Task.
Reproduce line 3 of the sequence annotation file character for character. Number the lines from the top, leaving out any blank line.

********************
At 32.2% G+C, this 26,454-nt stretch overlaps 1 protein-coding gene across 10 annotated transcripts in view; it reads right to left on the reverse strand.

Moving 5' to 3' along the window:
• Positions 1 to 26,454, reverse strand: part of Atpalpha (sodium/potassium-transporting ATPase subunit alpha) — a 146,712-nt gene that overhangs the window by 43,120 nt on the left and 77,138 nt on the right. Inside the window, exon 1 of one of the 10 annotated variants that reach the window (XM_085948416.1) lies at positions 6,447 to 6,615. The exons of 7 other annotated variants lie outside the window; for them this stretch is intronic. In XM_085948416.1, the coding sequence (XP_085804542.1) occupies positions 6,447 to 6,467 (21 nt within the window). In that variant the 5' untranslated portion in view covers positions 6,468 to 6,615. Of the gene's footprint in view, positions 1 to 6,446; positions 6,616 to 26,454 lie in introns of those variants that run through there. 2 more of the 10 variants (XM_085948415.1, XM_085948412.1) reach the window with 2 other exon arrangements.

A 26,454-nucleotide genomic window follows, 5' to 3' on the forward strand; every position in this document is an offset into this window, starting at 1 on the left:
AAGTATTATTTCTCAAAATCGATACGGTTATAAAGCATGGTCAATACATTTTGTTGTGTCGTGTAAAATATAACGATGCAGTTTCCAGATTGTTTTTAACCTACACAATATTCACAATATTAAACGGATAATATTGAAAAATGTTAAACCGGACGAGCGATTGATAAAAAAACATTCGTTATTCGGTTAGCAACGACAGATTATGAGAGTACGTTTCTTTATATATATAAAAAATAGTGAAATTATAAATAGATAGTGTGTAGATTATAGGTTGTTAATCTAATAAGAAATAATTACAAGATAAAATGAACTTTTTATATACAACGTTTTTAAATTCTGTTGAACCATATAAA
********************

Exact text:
• Positions 1 to 26,454, reverse strand: part of Atpalpha (sodium/potassium-transporting ATPase subunit alpha) — a 146,712-nt gene that overhangs the window by 43,120 nt on the left and 77,138 nt on the right. Inside the window, exon 1 of one of the 10 annotated variants that reach the window (XM_085948416.1) lies at positions 6,447 to 6,615. The exons of 7 other annotated variants lie outside the window; for them this stretch is intronic. In XM_085948416.1, the coding sequence (XP_085804542.1) occupies positions 6,447 to 6,467 (21 nt within the window). In that variant the 5' untranslated portion in view covers positions 6,468 to 6,615. Of the gene's footprint in view, positions 1 to 6,446; positions 6,616 to 26,454 lie in introns of those variants that run through there. 2 more of the 10 variants (XM_085948415.1, XM_085948412.1) reach the window with 2 other exon arrangements.